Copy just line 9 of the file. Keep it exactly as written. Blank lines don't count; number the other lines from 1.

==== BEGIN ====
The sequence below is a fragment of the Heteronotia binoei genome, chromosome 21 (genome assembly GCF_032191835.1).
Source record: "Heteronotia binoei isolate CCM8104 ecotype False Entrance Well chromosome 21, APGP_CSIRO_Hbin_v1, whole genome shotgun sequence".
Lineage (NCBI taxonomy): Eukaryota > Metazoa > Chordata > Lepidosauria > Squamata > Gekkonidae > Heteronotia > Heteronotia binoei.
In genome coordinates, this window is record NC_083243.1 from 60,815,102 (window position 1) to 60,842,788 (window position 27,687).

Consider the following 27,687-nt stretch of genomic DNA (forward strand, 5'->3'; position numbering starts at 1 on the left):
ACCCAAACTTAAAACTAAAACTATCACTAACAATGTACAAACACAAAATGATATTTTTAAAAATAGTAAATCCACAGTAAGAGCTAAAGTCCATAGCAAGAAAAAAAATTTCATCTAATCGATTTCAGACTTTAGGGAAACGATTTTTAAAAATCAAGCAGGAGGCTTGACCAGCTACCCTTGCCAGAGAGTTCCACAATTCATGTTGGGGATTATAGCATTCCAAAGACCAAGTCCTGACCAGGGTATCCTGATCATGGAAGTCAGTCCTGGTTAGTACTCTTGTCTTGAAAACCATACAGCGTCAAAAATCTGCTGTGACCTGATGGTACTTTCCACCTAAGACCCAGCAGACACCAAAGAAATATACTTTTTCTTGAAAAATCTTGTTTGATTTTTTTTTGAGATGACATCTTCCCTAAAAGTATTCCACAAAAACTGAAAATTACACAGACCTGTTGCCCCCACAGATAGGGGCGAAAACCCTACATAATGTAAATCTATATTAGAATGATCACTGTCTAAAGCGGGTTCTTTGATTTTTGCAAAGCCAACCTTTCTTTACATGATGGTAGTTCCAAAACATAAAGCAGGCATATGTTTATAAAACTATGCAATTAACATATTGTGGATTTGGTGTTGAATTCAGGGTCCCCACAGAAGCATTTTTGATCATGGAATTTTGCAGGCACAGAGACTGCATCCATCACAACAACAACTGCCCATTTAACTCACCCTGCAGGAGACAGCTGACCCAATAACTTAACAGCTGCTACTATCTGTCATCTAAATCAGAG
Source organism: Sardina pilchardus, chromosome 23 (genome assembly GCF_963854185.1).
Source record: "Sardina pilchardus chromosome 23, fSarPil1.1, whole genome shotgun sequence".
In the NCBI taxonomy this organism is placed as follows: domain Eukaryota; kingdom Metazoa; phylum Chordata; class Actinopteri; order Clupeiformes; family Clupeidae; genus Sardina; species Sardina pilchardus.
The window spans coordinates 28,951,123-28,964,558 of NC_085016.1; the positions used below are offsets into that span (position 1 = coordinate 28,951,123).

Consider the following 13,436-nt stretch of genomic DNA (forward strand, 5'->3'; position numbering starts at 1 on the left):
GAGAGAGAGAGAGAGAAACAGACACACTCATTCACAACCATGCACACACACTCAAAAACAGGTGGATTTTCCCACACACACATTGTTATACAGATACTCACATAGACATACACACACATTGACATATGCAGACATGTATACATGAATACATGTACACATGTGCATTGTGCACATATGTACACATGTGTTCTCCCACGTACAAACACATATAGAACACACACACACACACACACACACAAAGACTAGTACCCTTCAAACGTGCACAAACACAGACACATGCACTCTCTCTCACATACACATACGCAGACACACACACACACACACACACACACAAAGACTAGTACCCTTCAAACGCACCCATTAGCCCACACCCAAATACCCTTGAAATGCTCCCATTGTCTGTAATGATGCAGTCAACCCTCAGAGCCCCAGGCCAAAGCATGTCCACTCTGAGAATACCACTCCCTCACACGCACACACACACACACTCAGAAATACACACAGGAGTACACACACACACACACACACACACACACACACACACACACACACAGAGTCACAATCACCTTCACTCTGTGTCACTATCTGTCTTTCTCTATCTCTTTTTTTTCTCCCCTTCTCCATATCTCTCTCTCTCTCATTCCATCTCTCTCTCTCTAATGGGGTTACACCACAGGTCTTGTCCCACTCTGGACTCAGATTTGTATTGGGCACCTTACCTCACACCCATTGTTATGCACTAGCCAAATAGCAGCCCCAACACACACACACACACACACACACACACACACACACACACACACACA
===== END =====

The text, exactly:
In the NCBI taxonomy this organism is placed as follows: domain Eukaryota; kingdom Metazoa; phylum Chordata; class Actinopteri; order Clupeiformes; family Clupeidae; genus Sardina; species Sardina pilchardus.